Monday, July 13, 2015

Money Matters – Principles that work everywhere, including Safety

This blog is written by a guest author, Mark Dowsett. Mark is an Account Manager for Caterpillar Safety Services with extensive experience building relationships with customers on their safety culture improvement journey.

Those of us who have raised, or are raising children end up needing to have a conversation with our kids about money realities.  Such a conversation will likely go very deep if we are to ensure an understanding that leads to viable, responsible action. This includes sharing our own personal finances. Recently one of my children received the dreaded Overdraft notice and its $35 charge. This kind of trigger event needs to be a wakeup call for whoever it occurs to whether they are young or old.  It also needs to remind  professionals / parents about the importance of equipping ‘our flock’ with the ongoing training, execution and follow up which helps to ensure success in whatever activity / value needs to be learned.
This particular trigger event caused me to cover a host of items that could help our child manage their own finances. Our deep dive included things like; reviewing the cell phone bill, sharing my own credit card statement, acquiring their personal credit report, making sure to conceal the key pad when entering the passcode at the ATM, understanding pricing at the store ($3.99 vs. $4.00), understanding automobile insurance policies, budgeting and the list goes on and on. My goal is to equip them to take personal accountability to succeed, stay engaged on this topic and avoid paying (or me paying) unnecessary penalties in the short and long term. In the end, each of us, whether mentor or student, has a personal responsibility and accountability to do our own part.
And it struck me that a personal responsibility, accountability and maturity to live a culture of correct with respect to an individual’s finances is not really any different from how we should approach safety. It’s called Accountability and the same four key characteristics apply:
  • Define: Explain in simple terms your expectations and what measures will be applied to demonstrate learning, progress and excellence. Ensure any necessary training clearly maps to the defined value added expectations.
  • Train: Engage with others using tools which allow them to apply what they need to learn in a practice setting whenever possible (a video that delivers ‘check in the box’ training doesn’t count).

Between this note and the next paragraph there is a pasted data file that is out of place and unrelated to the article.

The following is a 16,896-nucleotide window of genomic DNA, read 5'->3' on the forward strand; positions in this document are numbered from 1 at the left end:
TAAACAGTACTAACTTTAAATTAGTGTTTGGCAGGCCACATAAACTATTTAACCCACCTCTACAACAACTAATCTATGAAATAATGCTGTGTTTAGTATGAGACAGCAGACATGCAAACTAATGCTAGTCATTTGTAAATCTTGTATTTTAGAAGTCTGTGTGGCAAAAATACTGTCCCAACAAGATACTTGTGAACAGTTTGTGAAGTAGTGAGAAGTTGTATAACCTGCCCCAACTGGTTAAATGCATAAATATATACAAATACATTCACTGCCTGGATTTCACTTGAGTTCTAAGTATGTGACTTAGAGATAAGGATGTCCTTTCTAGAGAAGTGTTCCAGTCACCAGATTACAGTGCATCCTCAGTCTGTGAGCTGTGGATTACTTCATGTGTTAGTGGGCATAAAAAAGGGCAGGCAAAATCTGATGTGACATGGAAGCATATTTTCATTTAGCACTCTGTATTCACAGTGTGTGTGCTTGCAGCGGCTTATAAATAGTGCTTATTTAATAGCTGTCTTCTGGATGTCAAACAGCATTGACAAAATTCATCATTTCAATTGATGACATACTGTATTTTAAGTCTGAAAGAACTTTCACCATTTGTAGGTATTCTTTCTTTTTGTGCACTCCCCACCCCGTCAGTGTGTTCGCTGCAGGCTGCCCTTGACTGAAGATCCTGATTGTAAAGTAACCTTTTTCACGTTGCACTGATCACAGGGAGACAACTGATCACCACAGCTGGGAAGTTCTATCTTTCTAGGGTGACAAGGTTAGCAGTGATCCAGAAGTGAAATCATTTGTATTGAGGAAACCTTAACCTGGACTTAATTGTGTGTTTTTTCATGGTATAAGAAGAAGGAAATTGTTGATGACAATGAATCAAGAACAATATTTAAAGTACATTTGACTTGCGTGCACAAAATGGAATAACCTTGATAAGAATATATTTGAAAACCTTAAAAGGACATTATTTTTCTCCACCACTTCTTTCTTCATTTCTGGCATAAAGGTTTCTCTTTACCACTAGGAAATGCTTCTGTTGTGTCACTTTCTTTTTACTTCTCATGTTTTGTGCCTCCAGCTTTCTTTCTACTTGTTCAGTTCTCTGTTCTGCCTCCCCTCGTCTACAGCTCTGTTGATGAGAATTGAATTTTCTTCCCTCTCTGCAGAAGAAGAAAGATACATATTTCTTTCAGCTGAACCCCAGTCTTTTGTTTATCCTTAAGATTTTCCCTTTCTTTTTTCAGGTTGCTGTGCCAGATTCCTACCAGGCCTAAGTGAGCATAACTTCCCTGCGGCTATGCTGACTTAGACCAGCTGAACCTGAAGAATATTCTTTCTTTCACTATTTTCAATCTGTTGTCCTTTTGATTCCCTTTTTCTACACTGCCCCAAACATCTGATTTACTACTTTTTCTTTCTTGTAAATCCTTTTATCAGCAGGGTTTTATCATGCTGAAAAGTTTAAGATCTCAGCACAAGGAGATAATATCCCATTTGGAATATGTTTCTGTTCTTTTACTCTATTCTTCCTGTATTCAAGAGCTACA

• Measure: Check progress on defined expectations. This goes beyond observation and focuses on defined activities which lead to value added downstream results.  Asking open-ended questions is a process that always seems to work well (i.e., “Tell me about…?”)
  • Recognize: Deep down we all appreciate a little genuine recognition. When people complete tasks as defined, we need to take the extra minute to acknowledge their efforts.
I have witnessed firsthand as senior management demonstrates an authentic and visible approach to safety as a value and how this improves the overall safety culture.  This same authentic, visible feedback session works with our family finance issues.  In fact the same accountability model crosses any number of processes when working with family, or employees, or acquaintances who want to improve their performance no matter what the process. If we don’t follow this process, we are leaving it up to each person’s guess of what constitutes correct actions and responsibilities for important processes that affect our lives and theirs – does it matter?  You bet it does!

- Mark Dowsett, Caterpillar Safety Services

Monday, July 6, 2015

Ambassador – The safety pro at work

Business cards are an interesting and strange part of the global culture.  In the Far East business cards are carefully transferred from one person to another and likewise carefully analyzed to gain insight into the person before any business conversation begins.  In the West the business card is often tossed haphazardly onto a desk or table, then summarily dismissed as a business conversation gets into full swing.  I imagine many of us have business card collections that have hundreds of names, associated titles, pictures, languages and logos that we have collected over the years.

Are there any that attract your attention other than those with which you’ve developed a strong relationship? I have one that stood out to me; its title is simply “Ambassador.” And that brings to mind what an ambassador is:
·         A person who acts as a representative or promoter of a specified activity
·         An important person who carefully and professionally represents their employer organization
·         An individual who develops strong relationships with their organization’s personnel
·         An individual who develops strong relationships with important people outside their organization; those people who can make a difference in improving the ambassador’s organization
·         A person who tries to improve another organization’s performance
I am sure you can add a few more characteristics of a good ambassador.  That said how can we in the safety profession be good ambassadors to the people of the world around us?

The Doc

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